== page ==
Group Charges Orland Park Landlord With Housing Discrimination

8611 Lexington Cir Orland Park
In a federal complaint, South Suburban Housing Center is alleging that the owner/agent of a southwest suburban Orland Park apartment building discriminated against prospective black tenants. Cook County Assessor’s Office
8611 Lexington Cir Orland Park
In a federal complaint, South Suburban Housing Center is alleging that the owner/agent of a southwest suburban Orland Park apartment building discriminated against prospective black tenants. Cook County Assessor’s Office

Group Charges Orland Park Landlord With Housing Discrimination

A fair housing center has filed a race discrimination complaint in federal court against owners of an Orland Park apartment building.

The South Suburban Housing Center (SSHC) alleges the owner refused to make appointments to show available apartments to prospective black tenants but welcomed white prospective tenants.

In July, SSHC began an investigation into the Orland Park rental property. The center assigned six housing testers to respond to an online advertisement for the apartment. Three black prospective tenants called but the agent never gave them the address or confirmed appointments, according to the complaint. One of the black prospective tenants was allegedly lied to about the apartment’s availability. Meanwhile, three white prospective tenants got appointments and were encouraged to apply.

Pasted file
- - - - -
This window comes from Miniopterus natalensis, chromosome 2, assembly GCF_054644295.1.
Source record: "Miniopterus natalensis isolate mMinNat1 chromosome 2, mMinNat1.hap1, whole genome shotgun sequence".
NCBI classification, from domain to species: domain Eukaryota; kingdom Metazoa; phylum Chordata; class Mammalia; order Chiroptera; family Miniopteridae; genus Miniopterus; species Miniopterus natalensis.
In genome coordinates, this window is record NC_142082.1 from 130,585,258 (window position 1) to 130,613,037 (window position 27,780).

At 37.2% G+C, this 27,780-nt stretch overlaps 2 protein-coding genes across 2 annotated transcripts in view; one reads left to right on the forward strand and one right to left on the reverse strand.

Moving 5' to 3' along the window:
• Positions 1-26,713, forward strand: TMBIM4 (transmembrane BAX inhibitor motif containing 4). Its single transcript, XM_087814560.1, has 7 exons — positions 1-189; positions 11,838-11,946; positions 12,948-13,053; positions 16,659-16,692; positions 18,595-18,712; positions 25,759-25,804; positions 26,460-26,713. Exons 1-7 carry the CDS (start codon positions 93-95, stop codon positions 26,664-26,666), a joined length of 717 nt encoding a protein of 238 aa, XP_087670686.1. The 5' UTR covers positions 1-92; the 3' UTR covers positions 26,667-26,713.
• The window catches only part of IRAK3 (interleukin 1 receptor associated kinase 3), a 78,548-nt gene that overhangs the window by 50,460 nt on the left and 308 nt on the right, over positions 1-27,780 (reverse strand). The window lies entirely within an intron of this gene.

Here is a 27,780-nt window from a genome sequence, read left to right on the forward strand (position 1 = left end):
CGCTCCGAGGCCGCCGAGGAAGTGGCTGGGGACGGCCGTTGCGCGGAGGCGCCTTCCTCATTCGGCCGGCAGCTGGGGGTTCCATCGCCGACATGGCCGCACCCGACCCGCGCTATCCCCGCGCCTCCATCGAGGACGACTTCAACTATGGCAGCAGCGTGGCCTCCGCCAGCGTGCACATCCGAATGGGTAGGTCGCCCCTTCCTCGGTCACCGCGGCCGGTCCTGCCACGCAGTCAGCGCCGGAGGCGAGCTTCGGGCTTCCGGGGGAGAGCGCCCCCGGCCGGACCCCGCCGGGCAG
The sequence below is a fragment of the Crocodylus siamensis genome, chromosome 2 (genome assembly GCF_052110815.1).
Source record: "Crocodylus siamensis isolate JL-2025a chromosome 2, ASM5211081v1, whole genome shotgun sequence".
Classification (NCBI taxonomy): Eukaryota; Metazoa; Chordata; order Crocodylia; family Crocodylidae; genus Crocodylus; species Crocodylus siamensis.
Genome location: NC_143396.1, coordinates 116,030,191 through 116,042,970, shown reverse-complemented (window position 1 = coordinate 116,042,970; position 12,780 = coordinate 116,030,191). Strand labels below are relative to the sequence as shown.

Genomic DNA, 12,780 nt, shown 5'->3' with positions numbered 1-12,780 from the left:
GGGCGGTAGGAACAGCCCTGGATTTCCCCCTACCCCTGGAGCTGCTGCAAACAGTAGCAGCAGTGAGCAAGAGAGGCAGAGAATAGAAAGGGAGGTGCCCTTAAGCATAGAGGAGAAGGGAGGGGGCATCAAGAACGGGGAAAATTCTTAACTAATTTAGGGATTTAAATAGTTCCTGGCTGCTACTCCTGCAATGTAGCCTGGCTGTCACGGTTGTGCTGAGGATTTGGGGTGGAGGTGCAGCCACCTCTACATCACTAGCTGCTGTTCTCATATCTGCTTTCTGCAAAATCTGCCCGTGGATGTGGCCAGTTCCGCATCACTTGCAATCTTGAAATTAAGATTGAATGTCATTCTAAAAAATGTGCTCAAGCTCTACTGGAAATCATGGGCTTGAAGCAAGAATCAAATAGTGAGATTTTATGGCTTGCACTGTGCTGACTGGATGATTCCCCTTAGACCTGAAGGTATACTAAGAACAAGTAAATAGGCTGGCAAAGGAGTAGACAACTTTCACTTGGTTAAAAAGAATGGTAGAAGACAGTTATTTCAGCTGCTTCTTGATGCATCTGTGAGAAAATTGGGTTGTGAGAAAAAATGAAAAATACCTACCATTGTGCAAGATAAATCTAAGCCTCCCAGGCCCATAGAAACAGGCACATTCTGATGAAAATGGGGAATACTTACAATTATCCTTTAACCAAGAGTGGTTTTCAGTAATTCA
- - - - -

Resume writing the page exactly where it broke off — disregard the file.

“People just don’t realize because of the subtleties of these practices that they are being discriminated against,” said John Petruszak, executive director of the housing center.

The owner/agent named in the complaint denies discrimination took place.

“I don’t know anything about that,” Dennis Kolios said. “I’ve never had a problem in 25 years.”

Petruszak said they used testers for southwest suburban Orland Park because it’s a suburb with good housing, schools and amenities — but appears to be racially exclusionary.

In other unrelated complaints, SSHC heard from African Americans who said they don’t get phone calls back when they inquire about rental housing. Petruszak said housing providers defend themselves by saying they don’t know a person’s race because they didn’t see them; they only heard a voice.

SSHC used a voice identification panel in the Orland Park case — a practice used by other fair housing organizations. The testers submitted their voices to five people of different races who positively identify the testers. An expert linguistic witness does an evaluation, as well.

“We only use testers where there’s unanimous agreement amongst the panel that the voice they’re hearing is the race of what the person actually is,” Petruszak said.

The federal lawsuit seeks to stop the alleged discriminatory practice by the Orland Park apartment owner. It also seeks monetary damages.